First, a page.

Barristers have reacted furiously to the potential introduction of referral fees in criminal work. Referral fees in crime would ‘corrupt’ the market and reduce standards, they argue.

The Solicitors Regulation Authority’s April consultation on cutting red tape, ‘Improving regulation: proportionate and targeted measures’, asked whether the ban on making payments to introducers of legal aid customers, or those who are the subject of criminal proceedings, should be retained.

It cited ‘economic imperatives’ potentially arising from the dramatic changes that have taken place in the criminal market over recent years.

In particular, solicitors and solicitors firms are now more involved in advocacy, while some expect to see barristers’ chambers delivering criminal services beyond advocacy.

In its response to the consultation, the Criminal Bar Association (CBA) said the payment of referral fees goes ‘against the interests of vulnerable clients, the rule of law, the administration of justice and public interest’.

The association said it was ‘concerned’ that the SRA ‘thinks it is appropriate even to consult on this issue’.

‘The payment of referral fees is no more than a system of buying and selling cases – and ultimately of treating clients as a tradeable commodity,’ it said.

‘Given the tight margins, the inevitable consequence of permitting referral fees to be paid would be a reduction in the quality of the service provided. While this might suit the commercial interests of the parties to the referral fee, such an arrangement cannot be in the interests of the public or the user of the service.’

The CBA said there was ‘no justification’ for using public money to create a ‘secondary market’, and warned that removing the ban would increase demands for payment of referral fees at other stages in the provision of legal services.

‘The CBA is aware, anecdotally (because no one has yet blown the whistle) that instructing solicitors have demanded payments from counsel to secure instructions in better paid legal aid cases,’ it alleged.

The Bar Council joined the criticism. Alistair MacDonald QC, the chair, described referral fees as ‘nothing more than a kick-back’.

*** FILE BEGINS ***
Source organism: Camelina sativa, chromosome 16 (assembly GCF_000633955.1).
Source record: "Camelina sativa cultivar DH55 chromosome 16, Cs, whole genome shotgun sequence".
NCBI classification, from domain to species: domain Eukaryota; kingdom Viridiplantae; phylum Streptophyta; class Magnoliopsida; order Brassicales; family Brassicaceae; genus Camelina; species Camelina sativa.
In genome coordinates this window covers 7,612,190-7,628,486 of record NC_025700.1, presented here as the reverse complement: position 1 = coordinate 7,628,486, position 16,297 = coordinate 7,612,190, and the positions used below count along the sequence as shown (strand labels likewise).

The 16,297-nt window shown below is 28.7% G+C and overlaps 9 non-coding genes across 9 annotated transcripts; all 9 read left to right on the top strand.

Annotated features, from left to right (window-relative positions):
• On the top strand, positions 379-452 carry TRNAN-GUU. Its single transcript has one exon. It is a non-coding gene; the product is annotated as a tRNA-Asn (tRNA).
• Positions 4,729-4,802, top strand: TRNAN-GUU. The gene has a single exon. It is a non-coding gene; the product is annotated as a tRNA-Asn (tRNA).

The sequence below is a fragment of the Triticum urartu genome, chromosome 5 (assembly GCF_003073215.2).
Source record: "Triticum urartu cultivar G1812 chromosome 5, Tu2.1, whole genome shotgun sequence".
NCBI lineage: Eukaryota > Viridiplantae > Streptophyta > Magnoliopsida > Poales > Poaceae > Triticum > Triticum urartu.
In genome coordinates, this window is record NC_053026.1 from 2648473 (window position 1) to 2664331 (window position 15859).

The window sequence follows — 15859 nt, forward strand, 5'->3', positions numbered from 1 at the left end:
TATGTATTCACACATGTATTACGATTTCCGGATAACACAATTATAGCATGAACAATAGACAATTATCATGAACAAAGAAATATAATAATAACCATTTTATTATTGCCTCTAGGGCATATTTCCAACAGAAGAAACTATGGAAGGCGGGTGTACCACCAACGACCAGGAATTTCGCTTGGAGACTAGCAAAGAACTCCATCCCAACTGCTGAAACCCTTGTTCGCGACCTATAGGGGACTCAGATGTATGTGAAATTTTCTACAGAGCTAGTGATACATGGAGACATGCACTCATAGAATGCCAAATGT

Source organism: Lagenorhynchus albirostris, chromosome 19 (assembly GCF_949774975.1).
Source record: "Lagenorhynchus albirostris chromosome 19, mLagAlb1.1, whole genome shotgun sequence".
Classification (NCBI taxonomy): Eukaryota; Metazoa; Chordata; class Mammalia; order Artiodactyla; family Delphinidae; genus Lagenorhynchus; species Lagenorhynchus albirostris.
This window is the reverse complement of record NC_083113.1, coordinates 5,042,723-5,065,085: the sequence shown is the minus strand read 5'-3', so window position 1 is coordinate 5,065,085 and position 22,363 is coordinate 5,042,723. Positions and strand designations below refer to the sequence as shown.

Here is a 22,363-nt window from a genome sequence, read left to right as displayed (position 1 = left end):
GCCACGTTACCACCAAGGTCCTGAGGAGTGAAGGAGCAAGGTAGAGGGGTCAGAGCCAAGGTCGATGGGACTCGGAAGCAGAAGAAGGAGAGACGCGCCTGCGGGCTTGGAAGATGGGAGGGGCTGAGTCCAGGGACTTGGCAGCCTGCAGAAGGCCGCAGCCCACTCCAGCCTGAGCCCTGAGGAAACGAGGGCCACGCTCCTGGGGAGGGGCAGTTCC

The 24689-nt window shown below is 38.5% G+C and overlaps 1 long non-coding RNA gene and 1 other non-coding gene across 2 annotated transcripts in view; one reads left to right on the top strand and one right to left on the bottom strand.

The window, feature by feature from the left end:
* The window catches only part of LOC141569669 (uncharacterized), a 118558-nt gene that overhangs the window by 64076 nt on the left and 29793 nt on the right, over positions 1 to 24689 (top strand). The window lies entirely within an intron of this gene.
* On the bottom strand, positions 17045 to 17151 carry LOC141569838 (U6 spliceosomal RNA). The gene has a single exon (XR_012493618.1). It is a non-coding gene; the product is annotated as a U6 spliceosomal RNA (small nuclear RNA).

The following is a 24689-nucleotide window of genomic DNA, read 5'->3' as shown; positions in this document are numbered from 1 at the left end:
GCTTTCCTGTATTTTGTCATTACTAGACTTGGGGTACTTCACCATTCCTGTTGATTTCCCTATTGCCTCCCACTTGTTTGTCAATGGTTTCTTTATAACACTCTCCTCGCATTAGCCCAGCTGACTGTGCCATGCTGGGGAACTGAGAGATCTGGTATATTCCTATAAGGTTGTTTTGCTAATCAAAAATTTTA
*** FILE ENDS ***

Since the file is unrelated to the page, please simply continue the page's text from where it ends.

‘It is difficult to see how the payment by a solicitor of a referral fee to secure instructions is compatible with his or her duty to act independently in the client’s best interests and not to act in a manner that is likely to diminish public confidence in the legal profession,’ he said.

‘The payment of referral fees conduces a state of affairs in which cases can be sold to the highest bidder. These are public funds. Such bartering should have no place in a properly regulated system.’

The CBA insisted there still remains ‘a vital distinction’ between the role of litigator and advocate, adding that lifting the ban would ‘poison all publicly funded criminal work’.

It wants referral fees, which exist ‘solely to benefit solicitors’, to be banned altogether.

The SRA consultation itself alluded to allegations that referral fees are already being paid directly or indirectly – for example, to acquire advocacy cases or to ‘swap’ multi-handed cases. The regulator said it had seen little evidence of this, but the CBA responded: ‘Anecdotal evidence suggests the practice of ‘swapping’ cases among solicitors is widespread in most multi-handed trials.

‘If the SRA is serious about rooting out improper behaviour, is should simply sample multi-handed cases across the nation. We suspect [there are] many examples where firms of solicitors become involved that lack any reasonable connection to place or client, or indeed any particular or specialist expertise.

‘To the question “why was such a firm instructed?” there may be no easy answer.’